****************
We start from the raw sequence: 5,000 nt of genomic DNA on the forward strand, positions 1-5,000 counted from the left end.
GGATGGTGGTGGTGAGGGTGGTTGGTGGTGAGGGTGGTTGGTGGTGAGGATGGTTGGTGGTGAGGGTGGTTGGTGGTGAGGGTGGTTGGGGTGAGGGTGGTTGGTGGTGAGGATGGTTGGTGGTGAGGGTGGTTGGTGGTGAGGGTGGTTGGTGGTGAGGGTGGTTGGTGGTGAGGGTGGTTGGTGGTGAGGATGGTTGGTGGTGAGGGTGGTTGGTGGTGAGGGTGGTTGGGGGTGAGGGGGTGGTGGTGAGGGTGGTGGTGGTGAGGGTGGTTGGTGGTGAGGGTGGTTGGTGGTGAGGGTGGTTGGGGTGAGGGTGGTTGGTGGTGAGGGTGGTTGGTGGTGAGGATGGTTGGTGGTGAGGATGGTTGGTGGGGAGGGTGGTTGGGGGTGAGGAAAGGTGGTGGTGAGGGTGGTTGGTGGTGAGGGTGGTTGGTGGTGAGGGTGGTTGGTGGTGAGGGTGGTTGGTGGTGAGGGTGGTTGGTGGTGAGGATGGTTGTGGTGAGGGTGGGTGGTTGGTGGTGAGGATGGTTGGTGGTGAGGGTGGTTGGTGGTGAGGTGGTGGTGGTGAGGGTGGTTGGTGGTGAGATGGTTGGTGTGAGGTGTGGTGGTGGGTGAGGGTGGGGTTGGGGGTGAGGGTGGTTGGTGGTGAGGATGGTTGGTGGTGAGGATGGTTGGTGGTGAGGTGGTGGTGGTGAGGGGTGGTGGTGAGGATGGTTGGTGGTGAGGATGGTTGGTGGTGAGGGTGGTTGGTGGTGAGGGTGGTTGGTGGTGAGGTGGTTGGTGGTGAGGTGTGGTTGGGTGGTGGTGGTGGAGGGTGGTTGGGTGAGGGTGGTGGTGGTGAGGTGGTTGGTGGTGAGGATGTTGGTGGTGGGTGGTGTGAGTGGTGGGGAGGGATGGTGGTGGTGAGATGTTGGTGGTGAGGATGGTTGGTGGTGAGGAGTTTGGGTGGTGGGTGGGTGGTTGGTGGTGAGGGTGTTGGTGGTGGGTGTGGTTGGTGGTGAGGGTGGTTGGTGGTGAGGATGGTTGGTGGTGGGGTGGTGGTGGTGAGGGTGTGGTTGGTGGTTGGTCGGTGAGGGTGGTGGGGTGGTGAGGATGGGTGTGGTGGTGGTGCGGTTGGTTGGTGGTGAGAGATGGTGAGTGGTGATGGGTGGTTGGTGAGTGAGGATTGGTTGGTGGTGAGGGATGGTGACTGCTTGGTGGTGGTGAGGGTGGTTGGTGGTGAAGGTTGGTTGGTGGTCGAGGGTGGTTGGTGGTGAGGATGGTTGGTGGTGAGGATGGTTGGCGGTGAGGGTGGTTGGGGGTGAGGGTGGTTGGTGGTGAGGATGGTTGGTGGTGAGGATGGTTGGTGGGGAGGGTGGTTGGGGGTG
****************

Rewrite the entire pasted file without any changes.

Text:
We start from the raw sequence: 5,000 nt of genomic DNA on the forward strand, positions 1-5,000 counted from the left end.
GGATGGTGGTGGTGAGGGTGGTTGGTGGTGAGGGTGGTTGGTGGTGAGGATGGTTGGTGGTGAGGGTGGTTGGTGGTGAGGGTGGTTGGGGTGAGGGTGGTTGGTGGTGAGGATGGTTGGTGGTGAGGGTGGTTGGTGGTGAGGGTGGTTGGTGGTGAGGGTGGTTGGTGGTGAGGGTGGTTGGTGGTGAGGATGGTTGGTGGTGAGGGTGGTTGGTGGTGAGGGTGGTTGGGGGTGAGGGGGTGGTGGTGAGGGTGGTGGTGGTGAGGGTGGTTGGTGGTGAGGGTGGTTGGTGGTGAGGGTGGTTGGGGTGAGGGTGGTTGGTGGTGAGGGTGGTTGGTGGTGAGGATGGTTGGTGGTGAGGATGGTTGGTGGGGAGGGTGGTTGGGGGTGAGGAAAGGTGGTGGTGAGGGTGGTTGGTGGTGAGGGTGGTTGGTGGTGAGGGTGGTTGGTGGTGAGGGTGGTTGGTGGTGAGGGTGGTTGGTGGTGAGGATGGTTGTGGTGAGGGTGGGTGGTTGGTGGTGAGGATGGTTGGTGGTGAGGGTGGTTGGTGGTGAGGTGGTGGTGGTGAGGGTGGTTGGTGGTGAGATGGTTGGTGTGAGGTGTGGTGGTGGGTGAGGGTGGGGTTGGGGGTGAGGGTGGTTGGTGGTGAGGATGGTTGGTGGTGAGGATGGTTGGTGGTGAGGTGGTGGTGGTGAGGGGTGGTGGTGAGGATGGTTGGTGGTGAGGATGGTTGGTGGTGAGGGTGGTTGGTGGTGAGGGTGGTTGGTGGTGAGGTGGTTGGTGGTGAGGTGTGGTTGGGTGGTGGTGGTGGAGGGTGGTTGGGTGAGGGTGGTGGTGGTGAGGTGGTTGGTGGTGAGGATGTTGGTGGTGGGTGGTGTGAGTGGTGGGGAGGGATGGTGGTGGTGAGATGTTGGTGGTGAGGATGGTTGGTGGTGAGGAGTTTGGGTGGTGGGTGGGTGGTTGGTGGTGAGGGTGTTGGTGGTGGGTGTGGTTGGTGGTGAGGGTGGTTGGTGGTGAGGATGGTTGGTGGTGGGGTGGTGGTGGTGAGGGTGTGGTTGGTGGTTGGTCGGTGAGGGTGGTGGGGTGGTGAGGATGGGTGTGGTGGTGGTGCGGTTGGTTGGTGGTGAGAGATGGTGAGTGGTGATGGGTGGTTGGTGAGTGAGGATTGGTTGGTGGTGAGGGATGGTGACTGCTTGGTGGTGGTGAGGGTGGTTGGTGGTGAAGGTTGGTTGGTGGTCGAGGGTGGTTGGTGGTGAGGATGGTTGGTGGTGAGGATGGTTGGCGGTGAGGGTGGTTGGGGGTGAGGGTGGTTGGTGGTGAGGATGGTTGGTGGTGAGGATGGTTGGTGGGGAGGGTGGTTGGGGGTG